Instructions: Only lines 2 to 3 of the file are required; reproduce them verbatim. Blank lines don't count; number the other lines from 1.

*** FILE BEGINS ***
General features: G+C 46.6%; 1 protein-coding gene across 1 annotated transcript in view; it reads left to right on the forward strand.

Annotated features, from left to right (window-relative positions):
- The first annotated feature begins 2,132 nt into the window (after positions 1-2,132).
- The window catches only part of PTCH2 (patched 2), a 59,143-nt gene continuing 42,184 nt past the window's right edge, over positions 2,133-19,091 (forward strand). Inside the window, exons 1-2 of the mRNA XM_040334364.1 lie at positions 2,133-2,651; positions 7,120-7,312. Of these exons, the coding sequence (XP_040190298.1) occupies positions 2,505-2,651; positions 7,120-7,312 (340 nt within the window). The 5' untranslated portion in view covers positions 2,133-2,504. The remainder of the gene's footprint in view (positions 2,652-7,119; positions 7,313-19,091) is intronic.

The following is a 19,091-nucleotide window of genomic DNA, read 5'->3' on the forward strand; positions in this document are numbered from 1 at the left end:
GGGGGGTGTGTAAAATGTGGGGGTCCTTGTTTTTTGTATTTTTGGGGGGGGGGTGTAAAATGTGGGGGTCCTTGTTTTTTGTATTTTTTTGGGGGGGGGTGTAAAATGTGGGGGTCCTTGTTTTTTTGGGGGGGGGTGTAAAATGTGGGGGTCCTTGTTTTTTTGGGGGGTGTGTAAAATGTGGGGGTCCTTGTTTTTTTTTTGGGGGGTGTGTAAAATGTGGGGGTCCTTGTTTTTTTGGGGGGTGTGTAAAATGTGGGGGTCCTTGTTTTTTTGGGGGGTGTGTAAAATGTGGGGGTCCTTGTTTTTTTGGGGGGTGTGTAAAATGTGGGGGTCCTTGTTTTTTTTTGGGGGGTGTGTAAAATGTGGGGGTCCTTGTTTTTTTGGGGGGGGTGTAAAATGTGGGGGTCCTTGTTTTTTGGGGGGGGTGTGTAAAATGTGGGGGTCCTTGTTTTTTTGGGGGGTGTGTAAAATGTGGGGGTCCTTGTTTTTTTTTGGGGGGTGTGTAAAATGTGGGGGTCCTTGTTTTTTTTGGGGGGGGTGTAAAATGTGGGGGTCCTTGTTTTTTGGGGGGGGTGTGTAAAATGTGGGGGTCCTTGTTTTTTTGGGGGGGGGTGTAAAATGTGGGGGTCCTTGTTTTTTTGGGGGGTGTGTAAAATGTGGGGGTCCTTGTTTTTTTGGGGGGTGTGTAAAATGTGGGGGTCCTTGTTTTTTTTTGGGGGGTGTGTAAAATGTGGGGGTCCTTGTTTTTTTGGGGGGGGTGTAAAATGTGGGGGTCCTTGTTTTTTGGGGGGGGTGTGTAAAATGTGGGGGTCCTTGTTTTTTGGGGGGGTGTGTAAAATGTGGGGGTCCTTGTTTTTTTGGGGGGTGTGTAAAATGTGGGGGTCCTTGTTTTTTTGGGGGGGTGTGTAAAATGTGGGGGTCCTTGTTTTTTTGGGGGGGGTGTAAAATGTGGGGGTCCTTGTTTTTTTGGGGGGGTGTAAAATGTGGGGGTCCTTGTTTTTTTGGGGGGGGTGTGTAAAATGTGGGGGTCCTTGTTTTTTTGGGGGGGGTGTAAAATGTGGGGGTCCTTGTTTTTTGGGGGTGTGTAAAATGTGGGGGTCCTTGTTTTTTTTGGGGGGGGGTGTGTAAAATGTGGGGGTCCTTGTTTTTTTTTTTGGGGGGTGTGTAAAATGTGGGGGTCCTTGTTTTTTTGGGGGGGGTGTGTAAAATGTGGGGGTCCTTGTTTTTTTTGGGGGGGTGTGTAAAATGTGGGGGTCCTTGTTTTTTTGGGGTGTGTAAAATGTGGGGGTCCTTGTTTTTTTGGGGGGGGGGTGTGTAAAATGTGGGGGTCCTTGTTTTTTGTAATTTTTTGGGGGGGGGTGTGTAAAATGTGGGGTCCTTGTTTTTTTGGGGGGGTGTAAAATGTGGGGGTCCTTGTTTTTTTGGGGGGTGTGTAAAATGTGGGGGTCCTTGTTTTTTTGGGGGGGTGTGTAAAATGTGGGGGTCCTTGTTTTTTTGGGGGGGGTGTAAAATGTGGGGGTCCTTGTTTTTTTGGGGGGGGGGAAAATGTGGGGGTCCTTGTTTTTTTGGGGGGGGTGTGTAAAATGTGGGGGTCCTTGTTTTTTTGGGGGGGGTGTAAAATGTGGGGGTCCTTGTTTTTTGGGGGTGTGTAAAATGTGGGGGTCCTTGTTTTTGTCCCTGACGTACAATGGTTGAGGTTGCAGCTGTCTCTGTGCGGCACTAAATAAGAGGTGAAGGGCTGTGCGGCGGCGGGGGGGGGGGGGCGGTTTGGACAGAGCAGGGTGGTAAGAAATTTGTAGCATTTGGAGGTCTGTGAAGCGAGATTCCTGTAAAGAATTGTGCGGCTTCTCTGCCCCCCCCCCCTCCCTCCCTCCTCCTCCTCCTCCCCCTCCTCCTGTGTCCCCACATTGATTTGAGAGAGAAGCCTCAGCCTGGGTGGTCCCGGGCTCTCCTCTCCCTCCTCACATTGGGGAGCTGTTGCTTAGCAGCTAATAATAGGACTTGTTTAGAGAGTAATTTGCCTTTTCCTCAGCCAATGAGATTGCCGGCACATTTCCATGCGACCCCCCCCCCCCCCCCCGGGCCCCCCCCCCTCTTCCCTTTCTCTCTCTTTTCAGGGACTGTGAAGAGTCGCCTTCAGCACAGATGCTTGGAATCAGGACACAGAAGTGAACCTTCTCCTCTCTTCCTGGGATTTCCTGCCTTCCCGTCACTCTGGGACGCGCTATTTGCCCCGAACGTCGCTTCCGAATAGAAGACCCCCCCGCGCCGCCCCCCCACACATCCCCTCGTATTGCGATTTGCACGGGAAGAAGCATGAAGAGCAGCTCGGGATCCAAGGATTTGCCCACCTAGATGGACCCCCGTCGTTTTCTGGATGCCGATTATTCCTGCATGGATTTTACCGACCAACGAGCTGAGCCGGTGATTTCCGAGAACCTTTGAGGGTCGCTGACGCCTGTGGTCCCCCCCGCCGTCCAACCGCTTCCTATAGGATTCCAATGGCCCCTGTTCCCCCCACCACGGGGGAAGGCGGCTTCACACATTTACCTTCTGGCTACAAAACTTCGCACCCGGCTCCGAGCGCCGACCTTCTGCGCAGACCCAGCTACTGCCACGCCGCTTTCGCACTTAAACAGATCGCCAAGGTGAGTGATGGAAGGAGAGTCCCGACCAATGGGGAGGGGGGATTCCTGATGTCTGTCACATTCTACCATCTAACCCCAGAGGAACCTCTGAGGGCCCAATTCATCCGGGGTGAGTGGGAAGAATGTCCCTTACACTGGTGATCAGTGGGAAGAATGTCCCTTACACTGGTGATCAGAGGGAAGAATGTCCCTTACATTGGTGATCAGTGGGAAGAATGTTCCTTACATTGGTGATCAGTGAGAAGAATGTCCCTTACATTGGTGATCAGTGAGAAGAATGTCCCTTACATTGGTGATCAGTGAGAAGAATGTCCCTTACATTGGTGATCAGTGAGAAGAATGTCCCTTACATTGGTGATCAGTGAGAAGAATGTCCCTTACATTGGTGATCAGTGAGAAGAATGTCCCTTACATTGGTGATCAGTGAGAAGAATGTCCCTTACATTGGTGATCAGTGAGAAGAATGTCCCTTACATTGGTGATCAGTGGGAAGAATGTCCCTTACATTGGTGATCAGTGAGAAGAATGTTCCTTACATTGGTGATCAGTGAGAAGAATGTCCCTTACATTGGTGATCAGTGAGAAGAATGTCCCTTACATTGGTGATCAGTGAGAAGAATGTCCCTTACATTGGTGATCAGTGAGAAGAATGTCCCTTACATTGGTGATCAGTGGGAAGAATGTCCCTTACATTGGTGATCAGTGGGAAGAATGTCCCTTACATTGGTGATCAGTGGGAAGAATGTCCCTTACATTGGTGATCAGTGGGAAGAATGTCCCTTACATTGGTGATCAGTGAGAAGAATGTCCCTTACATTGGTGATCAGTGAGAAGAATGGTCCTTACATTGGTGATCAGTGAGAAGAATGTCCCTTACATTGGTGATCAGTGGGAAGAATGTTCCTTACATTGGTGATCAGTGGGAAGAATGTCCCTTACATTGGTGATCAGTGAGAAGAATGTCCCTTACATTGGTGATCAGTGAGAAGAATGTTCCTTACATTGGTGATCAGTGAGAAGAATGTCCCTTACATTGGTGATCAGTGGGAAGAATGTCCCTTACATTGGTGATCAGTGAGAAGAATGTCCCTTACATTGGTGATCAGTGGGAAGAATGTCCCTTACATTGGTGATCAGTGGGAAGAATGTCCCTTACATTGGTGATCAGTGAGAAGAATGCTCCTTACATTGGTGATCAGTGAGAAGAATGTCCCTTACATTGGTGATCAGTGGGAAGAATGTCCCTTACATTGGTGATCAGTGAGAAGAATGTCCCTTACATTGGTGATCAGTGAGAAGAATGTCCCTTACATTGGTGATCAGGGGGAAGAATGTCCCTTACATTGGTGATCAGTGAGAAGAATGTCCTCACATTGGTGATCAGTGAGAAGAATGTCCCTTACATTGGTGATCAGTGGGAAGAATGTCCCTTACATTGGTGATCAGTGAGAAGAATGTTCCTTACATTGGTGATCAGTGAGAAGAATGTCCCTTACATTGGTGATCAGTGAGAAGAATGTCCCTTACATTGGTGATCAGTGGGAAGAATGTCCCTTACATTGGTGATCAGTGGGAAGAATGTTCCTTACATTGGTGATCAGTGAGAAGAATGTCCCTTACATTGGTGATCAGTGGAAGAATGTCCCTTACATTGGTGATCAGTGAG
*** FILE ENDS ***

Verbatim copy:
Annotated features, from left to right (window-relative positions):
- The first annotated feature begins 2,132 nt into the window (after positions 1-2,132).